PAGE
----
Perspective: The fate of Nokia's Android phone depends on Microsoft
Latest analyst thinking on 'Normandy': It runs a cross of Meego-Linux-Android and can use Android apps
Computerworld - Analysts are pondering just what Microsoft might do with the Android-variant smartphone Nokia has under development.
With Microsoft finalizing its $7.4 billion purchase of Nokia's devices and services business even as it aggressively peddles its own Windows Phone OS, some analysts and mobile experts figure Microsoft will never let the 'Normandy' phone see the light of day.
Others argue that Microsoft needs an inexpensive phone that would slot in between the higher-cost Lumia line and the low-end Asha line.
Unnamed sources have told All Things D and The Verge that the Normandy device is indeed under development at Nokia, with a possible release in 2014. A photo purporting to be the phone appeared on Twitter in November, leaked by @evleaks. But very little about the photo suggests it is anything other than a Nokia Lumia, since it features the classic Lumia rectangle design with sharp corners. Nokia refused to comment and Microsoft didn't respond to a request to comment on Normandy.
One of the more interesting theories about Normandy comes from Gartner analyst Carolina Milanesi. She thinks Normandy is probably not an Android phone, per se, but more of a cross between Meego, Linux and Android that can run Android apps. The Asha OS has similarities to three OSes used at various times by Nokia: MeeGo, Symbian and Maemo.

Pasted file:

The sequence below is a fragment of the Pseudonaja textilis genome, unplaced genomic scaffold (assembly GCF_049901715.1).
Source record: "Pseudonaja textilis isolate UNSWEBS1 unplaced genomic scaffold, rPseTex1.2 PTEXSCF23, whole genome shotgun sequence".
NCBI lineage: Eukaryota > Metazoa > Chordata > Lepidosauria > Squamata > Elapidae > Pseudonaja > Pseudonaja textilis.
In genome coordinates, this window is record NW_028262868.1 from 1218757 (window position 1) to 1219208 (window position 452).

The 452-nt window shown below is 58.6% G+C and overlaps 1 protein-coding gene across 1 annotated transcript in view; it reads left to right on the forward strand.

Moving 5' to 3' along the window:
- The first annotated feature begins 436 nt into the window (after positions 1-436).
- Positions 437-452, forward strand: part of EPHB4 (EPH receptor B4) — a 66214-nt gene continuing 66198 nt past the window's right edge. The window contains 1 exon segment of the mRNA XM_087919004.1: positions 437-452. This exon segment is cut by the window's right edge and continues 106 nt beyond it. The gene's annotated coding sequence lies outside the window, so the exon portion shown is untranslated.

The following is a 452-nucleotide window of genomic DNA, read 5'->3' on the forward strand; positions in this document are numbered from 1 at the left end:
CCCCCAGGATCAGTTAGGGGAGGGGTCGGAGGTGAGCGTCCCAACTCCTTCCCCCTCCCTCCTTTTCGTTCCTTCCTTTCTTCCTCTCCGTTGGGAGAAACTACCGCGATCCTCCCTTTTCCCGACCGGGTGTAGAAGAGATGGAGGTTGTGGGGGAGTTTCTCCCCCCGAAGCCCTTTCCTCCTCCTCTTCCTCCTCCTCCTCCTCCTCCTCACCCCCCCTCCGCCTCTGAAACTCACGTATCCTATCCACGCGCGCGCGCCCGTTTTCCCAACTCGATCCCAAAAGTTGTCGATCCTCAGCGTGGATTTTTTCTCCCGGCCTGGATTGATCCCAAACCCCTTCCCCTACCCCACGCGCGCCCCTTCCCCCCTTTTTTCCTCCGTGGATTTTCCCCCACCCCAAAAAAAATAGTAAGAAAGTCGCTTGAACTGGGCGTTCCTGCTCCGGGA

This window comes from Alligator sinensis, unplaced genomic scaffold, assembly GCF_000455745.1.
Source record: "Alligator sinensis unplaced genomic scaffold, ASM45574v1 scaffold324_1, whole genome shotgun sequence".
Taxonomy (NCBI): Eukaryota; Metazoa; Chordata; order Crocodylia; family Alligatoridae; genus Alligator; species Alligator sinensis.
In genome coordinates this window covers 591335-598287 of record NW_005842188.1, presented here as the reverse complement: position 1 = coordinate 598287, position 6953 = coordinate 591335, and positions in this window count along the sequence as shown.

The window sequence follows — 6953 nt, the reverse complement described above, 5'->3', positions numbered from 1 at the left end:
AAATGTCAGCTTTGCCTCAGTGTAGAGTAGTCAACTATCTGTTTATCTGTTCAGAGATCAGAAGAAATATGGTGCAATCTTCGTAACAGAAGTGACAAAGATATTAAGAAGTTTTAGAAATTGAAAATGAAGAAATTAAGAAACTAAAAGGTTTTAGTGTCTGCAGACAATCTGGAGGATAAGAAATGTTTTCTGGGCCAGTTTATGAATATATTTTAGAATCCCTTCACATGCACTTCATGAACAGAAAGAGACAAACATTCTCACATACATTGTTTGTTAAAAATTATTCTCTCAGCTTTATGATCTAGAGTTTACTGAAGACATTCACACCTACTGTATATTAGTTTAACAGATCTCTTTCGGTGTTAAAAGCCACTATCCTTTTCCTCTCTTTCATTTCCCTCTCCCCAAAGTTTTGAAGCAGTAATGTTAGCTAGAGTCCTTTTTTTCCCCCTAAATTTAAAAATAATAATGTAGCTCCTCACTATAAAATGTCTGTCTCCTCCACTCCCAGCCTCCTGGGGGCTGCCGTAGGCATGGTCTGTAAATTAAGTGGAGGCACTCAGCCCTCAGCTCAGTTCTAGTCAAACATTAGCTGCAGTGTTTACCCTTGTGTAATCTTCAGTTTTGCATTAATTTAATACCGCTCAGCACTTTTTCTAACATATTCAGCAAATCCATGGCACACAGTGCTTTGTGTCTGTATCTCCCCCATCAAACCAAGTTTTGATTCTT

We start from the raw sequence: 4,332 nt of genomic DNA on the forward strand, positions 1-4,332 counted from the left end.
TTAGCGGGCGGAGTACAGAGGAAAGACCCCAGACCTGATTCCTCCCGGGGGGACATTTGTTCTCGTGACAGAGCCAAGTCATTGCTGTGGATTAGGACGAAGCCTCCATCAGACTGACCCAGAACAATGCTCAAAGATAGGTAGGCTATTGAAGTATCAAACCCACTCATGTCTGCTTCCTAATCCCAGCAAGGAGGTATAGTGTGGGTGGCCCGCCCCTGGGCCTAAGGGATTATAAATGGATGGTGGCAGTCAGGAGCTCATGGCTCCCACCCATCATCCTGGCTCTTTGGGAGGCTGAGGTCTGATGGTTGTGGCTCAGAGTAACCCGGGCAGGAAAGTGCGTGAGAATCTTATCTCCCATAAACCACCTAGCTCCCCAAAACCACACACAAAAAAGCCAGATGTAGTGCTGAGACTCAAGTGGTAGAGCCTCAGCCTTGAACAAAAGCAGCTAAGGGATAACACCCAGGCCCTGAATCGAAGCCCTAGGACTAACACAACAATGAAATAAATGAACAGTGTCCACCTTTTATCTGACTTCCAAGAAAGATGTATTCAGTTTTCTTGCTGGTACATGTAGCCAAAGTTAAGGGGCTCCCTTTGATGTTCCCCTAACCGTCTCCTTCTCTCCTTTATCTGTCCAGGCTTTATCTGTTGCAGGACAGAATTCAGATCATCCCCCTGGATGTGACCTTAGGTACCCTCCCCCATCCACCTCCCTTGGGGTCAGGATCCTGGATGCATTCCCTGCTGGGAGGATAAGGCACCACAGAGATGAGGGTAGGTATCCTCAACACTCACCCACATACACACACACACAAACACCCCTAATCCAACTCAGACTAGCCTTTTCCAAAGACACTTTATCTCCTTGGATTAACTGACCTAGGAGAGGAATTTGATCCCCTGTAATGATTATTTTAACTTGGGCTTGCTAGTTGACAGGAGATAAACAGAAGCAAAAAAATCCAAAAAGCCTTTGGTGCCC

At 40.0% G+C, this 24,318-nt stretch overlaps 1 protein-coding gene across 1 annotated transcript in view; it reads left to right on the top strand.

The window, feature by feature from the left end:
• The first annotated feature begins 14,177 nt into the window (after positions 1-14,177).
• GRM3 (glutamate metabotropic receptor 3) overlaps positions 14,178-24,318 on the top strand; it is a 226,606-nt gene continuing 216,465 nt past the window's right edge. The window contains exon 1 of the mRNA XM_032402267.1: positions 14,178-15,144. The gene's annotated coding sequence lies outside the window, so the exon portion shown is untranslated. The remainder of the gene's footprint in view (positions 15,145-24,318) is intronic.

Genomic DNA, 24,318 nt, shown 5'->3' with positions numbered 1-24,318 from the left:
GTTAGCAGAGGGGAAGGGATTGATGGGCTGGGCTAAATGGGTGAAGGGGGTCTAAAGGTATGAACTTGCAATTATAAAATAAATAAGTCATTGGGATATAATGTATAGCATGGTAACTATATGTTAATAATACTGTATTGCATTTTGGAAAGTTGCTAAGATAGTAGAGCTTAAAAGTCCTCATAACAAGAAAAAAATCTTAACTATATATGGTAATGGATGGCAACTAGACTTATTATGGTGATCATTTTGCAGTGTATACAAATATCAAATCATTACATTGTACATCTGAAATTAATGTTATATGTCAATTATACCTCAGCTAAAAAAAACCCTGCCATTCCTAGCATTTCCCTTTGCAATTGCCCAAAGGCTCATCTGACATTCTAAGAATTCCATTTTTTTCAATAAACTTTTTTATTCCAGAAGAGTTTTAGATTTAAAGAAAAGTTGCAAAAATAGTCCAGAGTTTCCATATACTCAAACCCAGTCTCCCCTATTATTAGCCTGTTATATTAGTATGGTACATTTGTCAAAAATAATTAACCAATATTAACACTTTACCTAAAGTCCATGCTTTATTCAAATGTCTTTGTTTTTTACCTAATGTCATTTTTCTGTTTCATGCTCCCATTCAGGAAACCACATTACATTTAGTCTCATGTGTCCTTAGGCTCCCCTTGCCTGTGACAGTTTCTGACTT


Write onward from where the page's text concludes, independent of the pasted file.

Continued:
"Everything soon with Nokia will be done to Microsoft's benefit, either from an ecosystem perspective with Windows or an apps perspective," Milanesi said. "So it could be conceivable that if Windows Phone cannot get to the lower price points that are necessary in emerging markets, Microsoft could use a Linux-based OS [like Meego] but still under the Asha brand and run Android apps on it.Ultimately, though, whatever Nokia might have been working on will need to pass the thumbs-up test from Microsoft now."
Milanesi's theory rings true because there are about 1 million apps in Google Play but fewer than 200,000 apps in the Windows Phone Store. Also, it makes sense for Microsoft/Nokia to hold onto the more familiar Asha OS brand rather than move to Android.
Various reports citing unnamed sources have said that Normandy will be an Android variant in the vein of the Amazon Kindle Fire. Like Amazon, many smartphone and tablet makers customize Android with different user interfaces and unique services. Google created its Nexus line of smartphones four years ago, followed by Nexus tablets, in reaction to those customizations and to show what a more pure Android experience would be like.
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